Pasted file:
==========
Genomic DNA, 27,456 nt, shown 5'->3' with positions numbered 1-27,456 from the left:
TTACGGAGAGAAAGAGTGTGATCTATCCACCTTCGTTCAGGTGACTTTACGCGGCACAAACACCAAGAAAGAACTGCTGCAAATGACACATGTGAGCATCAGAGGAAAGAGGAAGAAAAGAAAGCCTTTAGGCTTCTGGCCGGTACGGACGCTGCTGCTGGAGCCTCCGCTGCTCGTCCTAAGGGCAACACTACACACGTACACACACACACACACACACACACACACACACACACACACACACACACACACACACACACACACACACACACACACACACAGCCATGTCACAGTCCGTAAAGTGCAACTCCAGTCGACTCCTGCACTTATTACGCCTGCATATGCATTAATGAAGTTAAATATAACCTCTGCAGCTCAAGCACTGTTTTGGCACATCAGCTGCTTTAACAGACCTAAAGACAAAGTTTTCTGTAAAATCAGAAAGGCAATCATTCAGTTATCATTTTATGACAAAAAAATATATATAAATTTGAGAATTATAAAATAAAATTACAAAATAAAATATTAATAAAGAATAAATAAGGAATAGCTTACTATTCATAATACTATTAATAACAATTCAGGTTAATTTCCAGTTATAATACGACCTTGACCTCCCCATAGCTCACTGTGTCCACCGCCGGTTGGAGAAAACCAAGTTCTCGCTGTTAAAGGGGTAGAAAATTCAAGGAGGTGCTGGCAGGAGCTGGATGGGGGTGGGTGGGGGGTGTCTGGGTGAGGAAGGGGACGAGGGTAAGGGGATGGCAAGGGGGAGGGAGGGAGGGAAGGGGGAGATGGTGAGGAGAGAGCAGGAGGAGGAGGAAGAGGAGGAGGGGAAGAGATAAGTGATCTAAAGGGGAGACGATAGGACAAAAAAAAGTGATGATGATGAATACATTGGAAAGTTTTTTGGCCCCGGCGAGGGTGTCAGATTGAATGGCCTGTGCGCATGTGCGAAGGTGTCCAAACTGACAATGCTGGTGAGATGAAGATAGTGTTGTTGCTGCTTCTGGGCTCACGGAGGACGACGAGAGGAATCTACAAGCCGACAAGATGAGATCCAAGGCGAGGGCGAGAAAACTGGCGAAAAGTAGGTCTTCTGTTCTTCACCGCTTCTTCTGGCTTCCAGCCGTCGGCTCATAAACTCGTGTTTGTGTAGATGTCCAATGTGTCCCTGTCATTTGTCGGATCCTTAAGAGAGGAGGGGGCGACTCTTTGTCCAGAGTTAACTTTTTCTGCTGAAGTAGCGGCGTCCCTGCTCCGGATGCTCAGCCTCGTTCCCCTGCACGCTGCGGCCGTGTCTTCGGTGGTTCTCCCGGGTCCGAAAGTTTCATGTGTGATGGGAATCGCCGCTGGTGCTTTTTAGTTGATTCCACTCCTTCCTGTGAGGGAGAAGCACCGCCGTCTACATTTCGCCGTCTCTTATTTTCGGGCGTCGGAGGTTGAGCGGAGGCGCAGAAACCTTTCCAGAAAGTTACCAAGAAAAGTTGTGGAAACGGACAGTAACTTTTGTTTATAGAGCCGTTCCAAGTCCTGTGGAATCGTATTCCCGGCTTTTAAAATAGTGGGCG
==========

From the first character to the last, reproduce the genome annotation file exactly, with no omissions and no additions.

Genomic DNA, 27,456 nt, shown 5'->3' with positions numbered 1-27,456 from the left:
TTACGGAGAGAAAGAGTGTGATCTATCCACCTTCGTTCAGGTGACTTTACGCGGCACAAACACCAAGAAAGAACTGCTGCAAATGACACATGTGAGCATCAGAGGAAAGAGGAAGAAAAGAAAGCCTTTAGGCTTCTGGCCGGTACGGACGCTGCTGCTGGAGCCTCCGCTGCTCGTCCTAAGGGCAACACTACACACGTACACACACACACACACACACACACACACACACACACACACACACACACACACACACACACACACACACACACACACACACAGCCATGTCACAGTCCGTAAAGTGCAACTCCAGTCGACTCCTGCACTTATTACGCCTGCATATGCATTAATGAAGTTAAATATAACCTCTGCAGCTCAAGCACTGTTTTGGCACATCAGCTGCTTTAACAGACCTAAAGACAAAGTTTTCTGTAAAATCAGAAAGGCAATCATTCAGTTATCATTTTATGACAAAAAAATATATATAAATTTGAGAATTATAAAATAAAATTACAAAATAAAATATTAATAAAGAATAAATAAGGAATAGCTTACTATTCATAATACTATTAATAACAATTCAGGTTAATTTCCAGTTATAATACGACCTTGACCTCCCCATAGCTCACTGTGTCCACCGCCGGTTGGAGAAAACCAAGTTCTCGCTGTTAAAGGGGTAGAAAATTCAAGGAGGTGCTGGCAGGAGCTGGATGGGGGTGGGTGGGGGGTGTCTGGGTGAGGAAGGGGACGAGGGTAAGGGGATGGCAAGGGGGAGGGAGGGAGGGAAGGGGGAGATGGTGAGGAGAGAGCAGGAGGAGGAGGAAGAGGAGGAGGGGAAGAGATAAGTGATCTAAAGGGGAGACGATAGGACAAAAAAAAGTGATGATGATGAATACATTGGAAAGTTTTTTGGCCCCGGCGAGGGTGTCAGATTGAATGGCCTGTGCGCATGTGCGAAGGTGTCCAAACTGACAATGCTGGTGAGATGAAGATAGTGTTGTTGCTGCTTCTGGGCTCACGGAGGACGACGAGAGGAATCTACAAGCCGACAAGATGAGATCCAAGGCGAGGGCGAGAAAACTGGCGAAAAGTAGGTCTTCTGTTCTTCACCGCTTCTTCTGGCTTCCAGCCGTCGGCTCATAAACTCGTGTTTGTGTAGATGTCCAATGTGTCCCTGTCATTTGTCGGATCCTTAAGAGAGGAGGGGGCGACTCTTTGTCCAGAGTTAACTTTTTCTGCTGAAGTAGCGGCGTCCCTGCTCCGGATGCTCAGCCTCGTTCCCCTGCACGCTGCGGCCGTGTCTTCGGTGGTTCTCCCGGGTCCGAAAGTTTCATGTGTGATGGGAATCGCCGCTGGTGCTTTTTAGTTGATTCCACTCCTTCCTGTGAGGGAGAAGCACCGCCGTCTACATTTCGCCGTCTCTTATTTTCGGGCGTCGGAGGTTGAGCGGAGGCGCAGAAACCTTTCCAGAAAGTTACCAAGAAAAGTTGTGGAAACGGACAGTAACTTTTGTTTATAGAGCCGTTCCAAGTCCTGTGGAATCGTATTCCCGGCTTTTAAAATAGTGGGCG